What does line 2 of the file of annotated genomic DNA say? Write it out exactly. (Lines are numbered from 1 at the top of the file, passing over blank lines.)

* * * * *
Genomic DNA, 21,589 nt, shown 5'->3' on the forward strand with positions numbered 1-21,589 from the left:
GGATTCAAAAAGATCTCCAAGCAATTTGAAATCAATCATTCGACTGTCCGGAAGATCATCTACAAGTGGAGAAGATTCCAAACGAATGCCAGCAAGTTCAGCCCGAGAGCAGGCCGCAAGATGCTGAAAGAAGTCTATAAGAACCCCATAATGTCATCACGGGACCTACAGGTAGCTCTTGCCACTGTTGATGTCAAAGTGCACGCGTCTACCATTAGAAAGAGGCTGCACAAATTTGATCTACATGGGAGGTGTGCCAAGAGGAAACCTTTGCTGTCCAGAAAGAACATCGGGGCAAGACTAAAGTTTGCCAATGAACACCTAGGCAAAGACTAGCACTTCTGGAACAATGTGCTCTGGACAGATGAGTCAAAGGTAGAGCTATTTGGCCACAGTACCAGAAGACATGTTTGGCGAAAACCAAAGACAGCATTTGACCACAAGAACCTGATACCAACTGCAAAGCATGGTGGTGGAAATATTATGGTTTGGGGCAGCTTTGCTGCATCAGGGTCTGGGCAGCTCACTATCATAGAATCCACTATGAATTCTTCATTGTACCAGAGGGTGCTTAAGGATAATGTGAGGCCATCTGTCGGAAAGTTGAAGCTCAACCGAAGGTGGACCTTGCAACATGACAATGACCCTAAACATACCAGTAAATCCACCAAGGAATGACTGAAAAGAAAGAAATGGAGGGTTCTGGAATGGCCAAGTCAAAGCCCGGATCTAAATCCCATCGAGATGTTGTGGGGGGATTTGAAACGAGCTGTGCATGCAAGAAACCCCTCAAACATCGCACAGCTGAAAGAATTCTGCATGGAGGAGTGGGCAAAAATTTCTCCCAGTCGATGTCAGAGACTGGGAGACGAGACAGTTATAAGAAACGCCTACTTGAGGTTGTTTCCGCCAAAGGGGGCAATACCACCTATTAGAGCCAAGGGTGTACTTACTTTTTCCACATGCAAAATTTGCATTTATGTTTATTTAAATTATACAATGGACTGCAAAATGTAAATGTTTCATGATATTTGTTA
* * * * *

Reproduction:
GGATTCAAAAAGATCTCCAAGCAATTTGAAATCAATCATTCGACTGTCCGGAAGATCATCTACAAGTGGAGAAGATTCCAAACGAATGCCAGCAAGTTCAGCCCGAGAGCAGGCCGCAAGATGCTGAAAGAAGTCTATAAGAACCCCATAATGTCATCACGGGACCTACAGGTAGCTCTTGCCACTGTTGATGTCAAAGTGCACGCGTCTACCATTAGAAAGAGGCTGCACAAATTTGATCTACATGGGAGGTGTGCCAAGAGGAAACCTTTGCTGTCCAGAAAGAACATCGGGGCAAGACTAAAGTTTGCCAATGAACACCTAGGCAAAGACTAGCACTTCTGGAACAATGTGCTCTGGACAGATGAGTCAAAGGTAGAGCTATTTGGCCACAGTACCAGAAGACATGTTTGGCGAAAACCAAAGACAGCATTTGACCACAAGAACCTGATACCAACTGCAAAGCATGGTGGTGGAAATATTATGGTTTGGGGCAGCTTTGCTGCATCAGGGTCTGGGCAGCTCACTATCATAGAATCCACTATGAATTCTTCATTGTACCAGAGGGTGCTTAAGGATAATGTGAGGCCATCTGTCGGAAAGTTGAAGCTCAACCGAAGGTGGACCTTGCAACATGACAATGACCCTAAACATACCAGTAAATCCACCAAGGAATGACTGAAAAGAAAGAAATGGAGGGTTCTGGAATGGCCAAGTCAAAGCCCGGATCTAAATCCCATCGAGATGTTGTGGGGGGATTTGAAACGAGCTGTGCATGCAAGAAACCCCTCAAACATCGCACAGCTGAAAGAATTCTGCATGGAGGAGTGGGCAAAAATTTCTCCCAGTCGATGTCAGAGACTGGGAGACGAGACAGTTATAAGAAACGCCTACTTGAGGTTGTTTCCGCCAAAGGGGGCAATACCACCTATTAGAGCCAAGGGTGTACTTACTTTTTCCACATGCAAAATTTGCATTTATGTTTATTTAAATTATACAATGGACTGCAAAATGTAAATGTTTCATGATATTTGTTA